He also stated that non Muslims in an Islamic state are not zimmies (since zimmies only belong to a land conquered by the Muslims), but are “mu-ahids”, people with whom some agreement is made.

All of this contradictory talk of non Muslims’ rights led the learned justices to a very fundamental question:

Just what makes any one a Muslim?


It was a simple question asked by Justice Munir and Kiyani to the learned alims of the new state of Pakistan. The question was simply “please define a Musalman”.

Maulana Hasnat Qadri (Jamiat-ul-Ulama-i-Pakistan): “He must believe in the unity of God, must believe in the prophet of Islam to be a true prophet, believe in the Holy Prophet as the last of the prophets, believe in Quran, believe as binding the injunctions of the Prophet, must believe in Qiyamat (the day of judgement)”.

Maulana Muhammad Ali (President, Jamiat-e-Ulama-i-Pakistan): “Muslim believes in the Quran and what has been said by the prophet. Nothing more is required to be believed or needed to be done”.

Maulana Moudoudi: “Muslim believes in tauheed, all the prophets, all the books revealed by God, angels and the Day of Judgement….Any alteration in any one of these (five) articles will take him out of the pale of Islam”

Ghazi Siraj-uddin Munir: “A Muslim believes in the kalmia….and leads a life in the footsteps of the Holy Prophet”.

Mufti Muhammad Idris, Jamia Ashrafia, Lahore: “There is a distinction between the (Persian word) Musalman and the word “Momin”….It requires pages and pages to describe what momin is. A person is a Muslim who professes to be obedient to Allah. He believes in the Unity of God, prophethood of the Prophets and in the Day of Judgement. A person who does not believe in azan (call for the prayer) or in qurbani (sacrifice) goes outside the pale of Islam”.

Maulana Muhammad Ali Kandhalvi, Darush-Shahabia, Sialkot:  “A person who in obedience to the commands of the prophet performs all the zarooriyat-i-din (religious requirements) is a Musalman. Zarooriyat-i-din are those requirements which are known to every Muslim irrespective of his religious knowledge.”

Maulana Ahsan Islahi went on to say there are two kinds of Musalmans; political Muslims and real Muslims. A political Muslim had to fulfil 10 basic requirements and he could be a Muslim citizen of an Islamic state. The real Muslim needed to “believe in and act on all the injunctions by Allah and his prophet in the manner in which they have been enjoined upon him”.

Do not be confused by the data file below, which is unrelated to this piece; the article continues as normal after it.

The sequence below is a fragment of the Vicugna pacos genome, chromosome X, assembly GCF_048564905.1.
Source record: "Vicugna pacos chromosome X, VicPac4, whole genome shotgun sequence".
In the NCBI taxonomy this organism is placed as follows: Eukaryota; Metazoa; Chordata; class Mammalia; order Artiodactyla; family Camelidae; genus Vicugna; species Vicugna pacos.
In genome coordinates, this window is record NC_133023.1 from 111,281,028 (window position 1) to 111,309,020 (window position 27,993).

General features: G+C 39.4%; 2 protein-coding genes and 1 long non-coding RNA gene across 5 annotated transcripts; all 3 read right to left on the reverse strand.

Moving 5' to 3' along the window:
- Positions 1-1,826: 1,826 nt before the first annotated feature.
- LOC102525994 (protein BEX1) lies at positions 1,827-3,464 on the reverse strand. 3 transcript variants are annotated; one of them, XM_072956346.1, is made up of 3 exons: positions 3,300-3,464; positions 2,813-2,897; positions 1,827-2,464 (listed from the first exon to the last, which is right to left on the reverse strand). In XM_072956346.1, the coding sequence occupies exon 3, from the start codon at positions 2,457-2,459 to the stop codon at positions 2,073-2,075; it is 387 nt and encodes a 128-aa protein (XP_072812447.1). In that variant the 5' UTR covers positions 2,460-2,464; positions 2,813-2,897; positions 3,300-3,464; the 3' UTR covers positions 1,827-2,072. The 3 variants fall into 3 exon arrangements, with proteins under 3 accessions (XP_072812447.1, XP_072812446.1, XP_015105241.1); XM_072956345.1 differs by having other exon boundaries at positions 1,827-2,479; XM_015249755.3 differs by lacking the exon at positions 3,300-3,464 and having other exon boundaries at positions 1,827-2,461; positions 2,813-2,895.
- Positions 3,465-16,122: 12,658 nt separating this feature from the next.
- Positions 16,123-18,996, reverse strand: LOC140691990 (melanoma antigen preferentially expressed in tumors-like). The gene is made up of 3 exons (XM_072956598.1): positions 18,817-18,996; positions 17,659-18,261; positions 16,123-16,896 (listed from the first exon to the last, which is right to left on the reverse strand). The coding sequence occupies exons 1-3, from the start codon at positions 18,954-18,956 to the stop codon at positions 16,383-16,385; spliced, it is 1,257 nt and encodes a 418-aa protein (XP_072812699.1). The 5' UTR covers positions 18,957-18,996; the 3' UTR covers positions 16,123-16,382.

The above were just a few, but not all of the interviews conducted by Justice Munir and Kiyani. The justices ended this section with those memorable words: Keeping in view the several definitions given by the ulama, need we make any comment except that no two learned divines are agreed on this fundamental. If we attempt our own definition as each learned divine has done and that definition differs from that given by all others, we unanimously go out of the fold of Islam. And if we adopt the definition given by any one of the ulama, we remain Muslims according to the view of that alim but kafirs according to the definition of everyone else”.

Today, the religious zealots hunt the non Muslims on the streets of Pakistan, whether these “non-Muslims” are Shias, Ismailis, Ahmadis or any other sect that is considered outside the pale of Islam and fit to be killed. The warning signs were all there, right in the pages of the Munir-Kiyani Report as one after another alim, told a story of a violent religious reality that the new Islamic state would entail.

Not only the ulama had clear designs about the non Muslims, they also had violent religious warfare ideals that an Islamic state would engage in against the infidels. The seeds of a chaotic Pakistan that would suffer under incessant religiously mandated militancy were sown way back in the fiery speeches of the ulamas right after the creation of Pakistan. The religious right were looking to oust the Ahmadis first from the pale of Islam, before they can turn their attention towards turning Pakistan into a premier Islamic state.

Sunday: Punishment for apostasy and the concept of Jihad by an Islamic State